I vote "Your Wife" on this one. Here's why. If something bad happens with that gun, even if the thing does not go off, you butt goes right into the "irresponsible gun owner sling" because you left a loaded gun out in the open where a child could get hold of it.

Any by bad I could mean as little as the child lays hands on it, drags it out and plays with it and the neighbor sees it, calls the cops. Try telling the cops (and the media) that the gun WAS NOT LOADED just because a round was not chambered. The cops will get it but they won't care and a boat load of people out there will see or hear that there were rounds in the mag so to them the gun will in fact be loaded...and in fact it really is loaded isn't it?

So your wife is 100% right on this one friend. Plus, your are counting on racking that slide in the dark in a panic with somebody battering down your door? I don't think so. Can you say "click"?

Dude, chamber a round, get a proper storage system for that gun, lock it up in there, practice deploying the gun (time your gonna spend racking the slide and making sure the mag was seated etc etc anyway) and be safe.

WIFE.

What most HUSBANDS read/hear...

Blah, blah, blah, blah, blah, blah... butt... blah, blah, blah, blah, blah, blah, blah, blah, blah, blah, blah, blah, blah, blah, blah, blah, blah, blah, blah, blah, blah, blah, blah, blah, blah, blah, blah, blah, blah, blah, blah, blah, blah, blah, blah, blah, blah, blah, blah, blah, blah, blah, blah. Get hold of it.

Blah, blah, blah, blah, blah, blah... drags it out and plays with it... blah, blah, blah, blah, blah, blah, blah, blah, blah, blah, blah, blah, blah, blah, blah, blah, blah, blah, blah, blah, blah, blah, blah, blah, blah, blah, blah, blah, blah, blah, blah, blah, blah, blah, blah, blah, blah, blah, blah, blah, blah, blah, blah.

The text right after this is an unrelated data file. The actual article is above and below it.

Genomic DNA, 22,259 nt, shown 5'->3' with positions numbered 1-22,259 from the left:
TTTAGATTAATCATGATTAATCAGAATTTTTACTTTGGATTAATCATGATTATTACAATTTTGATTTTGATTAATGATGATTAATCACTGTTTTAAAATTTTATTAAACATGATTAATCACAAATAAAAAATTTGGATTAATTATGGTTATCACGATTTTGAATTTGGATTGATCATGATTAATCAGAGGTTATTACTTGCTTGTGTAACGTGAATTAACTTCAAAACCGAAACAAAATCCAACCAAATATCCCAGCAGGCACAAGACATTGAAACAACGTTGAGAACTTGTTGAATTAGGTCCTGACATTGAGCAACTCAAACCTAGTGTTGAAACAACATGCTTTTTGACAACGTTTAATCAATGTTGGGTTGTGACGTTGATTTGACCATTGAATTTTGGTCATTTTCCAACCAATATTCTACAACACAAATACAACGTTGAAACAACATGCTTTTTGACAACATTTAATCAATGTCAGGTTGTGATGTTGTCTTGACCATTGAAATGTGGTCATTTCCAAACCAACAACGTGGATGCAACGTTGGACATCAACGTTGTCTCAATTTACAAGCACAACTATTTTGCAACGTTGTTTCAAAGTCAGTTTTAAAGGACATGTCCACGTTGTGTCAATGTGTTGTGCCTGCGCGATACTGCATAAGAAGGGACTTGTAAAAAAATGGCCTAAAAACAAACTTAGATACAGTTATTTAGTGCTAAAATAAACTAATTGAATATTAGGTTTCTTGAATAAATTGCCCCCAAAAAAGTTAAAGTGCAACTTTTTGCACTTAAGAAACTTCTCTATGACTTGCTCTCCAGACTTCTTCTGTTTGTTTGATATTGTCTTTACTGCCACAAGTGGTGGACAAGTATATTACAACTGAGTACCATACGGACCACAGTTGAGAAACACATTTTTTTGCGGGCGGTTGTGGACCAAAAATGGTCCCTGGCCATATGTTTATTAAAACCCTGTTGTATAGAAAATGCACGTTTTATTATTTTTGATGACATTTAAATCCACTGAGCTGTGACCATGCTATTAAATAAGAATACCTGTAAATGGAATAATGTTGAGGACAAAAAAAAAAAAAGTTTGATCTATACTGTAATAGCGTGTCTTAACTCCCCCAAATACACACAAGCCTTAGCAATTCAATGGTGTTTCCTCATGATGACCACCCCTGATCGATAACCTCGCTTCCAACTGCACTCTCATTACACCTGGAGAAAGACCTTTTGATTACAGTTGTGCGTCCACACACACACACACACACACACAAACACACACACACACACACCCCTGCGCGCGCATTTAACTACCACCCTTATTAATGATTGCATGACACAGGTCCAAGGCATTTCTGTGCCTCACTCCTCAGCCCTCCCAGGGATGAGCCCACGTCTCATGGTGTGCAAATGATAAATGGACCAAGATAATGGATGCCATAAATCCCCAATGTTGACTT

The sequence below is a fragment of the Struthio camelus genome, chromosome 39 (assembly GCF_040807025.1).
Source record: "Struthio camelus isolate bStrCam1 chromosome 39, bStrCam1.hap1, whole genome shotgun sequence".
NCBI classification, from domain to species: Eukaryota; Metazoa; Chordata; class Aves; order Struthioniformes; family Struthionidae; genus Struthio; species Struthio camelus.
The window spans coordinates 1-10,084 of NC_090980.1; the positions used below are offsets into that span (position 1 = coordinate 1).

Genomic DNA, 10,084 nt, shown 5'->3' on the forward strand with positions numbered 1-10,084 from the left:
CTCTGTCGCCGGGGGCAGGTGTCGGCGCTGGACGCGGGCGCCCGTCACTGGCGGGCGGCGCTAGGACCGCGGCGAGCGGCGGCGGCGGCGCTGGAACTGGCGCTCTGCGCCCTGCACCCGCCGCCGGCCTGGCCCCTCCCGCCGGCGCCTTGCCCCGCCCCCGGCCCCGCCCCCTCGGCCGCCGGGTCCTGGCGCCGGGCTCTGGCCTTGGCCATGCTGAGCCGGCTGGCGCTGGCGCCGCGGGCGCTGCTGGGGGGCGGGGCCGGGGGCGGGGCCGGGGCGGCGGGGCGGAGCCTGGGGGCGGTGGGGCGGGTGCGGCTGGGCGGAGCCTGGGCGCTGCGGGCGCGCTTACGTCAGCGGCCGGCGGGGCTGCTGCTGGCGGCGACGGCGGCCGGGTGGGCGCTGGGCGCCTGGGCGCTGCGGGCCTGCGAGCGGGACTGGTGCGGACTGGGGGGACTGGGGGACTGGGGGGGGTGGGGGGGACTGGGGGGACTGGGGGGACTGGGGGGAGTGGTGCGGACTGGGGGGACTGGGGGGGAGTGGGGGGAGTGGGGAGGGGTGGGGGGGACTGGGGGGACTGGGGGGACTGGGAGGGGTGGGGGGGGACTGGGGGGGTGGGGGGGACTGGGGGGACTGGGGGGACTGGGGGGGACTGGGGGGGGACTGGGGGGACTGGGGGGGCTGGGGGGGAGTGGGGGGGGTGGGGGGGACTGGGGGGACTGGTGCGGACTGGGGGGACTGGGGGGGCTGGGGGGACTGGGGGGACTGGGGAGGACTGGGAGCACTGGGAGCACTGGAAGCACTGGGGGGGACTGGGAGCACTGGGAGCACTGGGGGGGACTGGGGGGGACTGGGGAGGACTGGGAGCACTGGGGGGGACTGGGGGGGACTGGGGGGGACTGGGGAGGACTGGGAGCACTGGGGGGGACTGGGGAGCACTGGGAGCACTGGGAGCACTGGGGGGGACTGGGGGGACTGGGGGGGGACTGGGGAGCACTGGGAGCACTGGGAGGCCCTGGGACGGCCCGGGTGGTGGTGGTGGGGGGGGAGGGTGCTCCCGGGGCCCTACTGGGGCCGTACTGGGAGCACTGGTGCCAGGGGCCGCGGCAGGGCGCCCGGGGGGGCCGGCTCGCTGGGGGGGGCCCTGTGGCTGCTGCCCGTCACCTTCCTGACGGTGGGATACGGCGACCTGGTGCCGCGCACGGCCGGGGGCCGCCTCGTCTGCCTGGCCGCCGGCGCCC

Blah, blah, blah, blah, blah, blah, blah... racking that slide in the dark... blah, blah, blah, blah, blah, blah, blah, blah, blah, blah, blah, blah, blah, blah, blah, blah, blah, blah, blah, blah, blah, blah, blah, blah, blah, blah, blah, blah, blah, blah, blah, blah, blah, blah, blah, blah, blah.

Blah, blah, blah, blah, blah, blah, blah, blah, blah... lock it up in there... blah, blah, blah, blah, blah, blah, blah, blah, blah, blah, blah, blah, blah, blah, blah, blah, blah, blah, blah, blah, blah, blah, blah, blah, blah, blah, blah, blah, blah, blah, blah, blah, blah, blah, blah, blah.

DM~
July 20, 2011, 05:23 PM
Personally, if the handgun does NOT have a round in the chamber, i'd put it between the mattress and box spring, on my side of the bed and sleep on it. In the morning, i'd put it away...ALL when my child couldn't see what i was doing...

OR, you could just tell your wife you are going to agree with her, so you both can be wrong... lol

DM

Ryanxia
July 20, 2011, 05:30 PM
If you lock it up during the day I don't see an issue, you're right next to it at night.

I understand wanting to please the wife but that extra step of trying to find your keys and unlock the gun, etc may do a lot more damage than your wife knows.

mdauben
July 20, 2011, 06:04 PM
For my own piece of mind and my wife's, I would probably get one of the quick-opening lock boxes. Its probably no slower to deploy a cocked'n'locked pistol from there, than it is to jack a round into a gun with an empty chamber that was sitting on your night stand. :cool:

Frank Ettin
July 20, 2011, 06:15 PM
...I am a bit surprised that we're not hearing more comments toward ease of access; that being expected to fumble open a case when half-awake will cost time, and etc., etc....That's why one practices. And if one isn't awake enough to open the box, he's probably not awake enough to make effective use of a gun.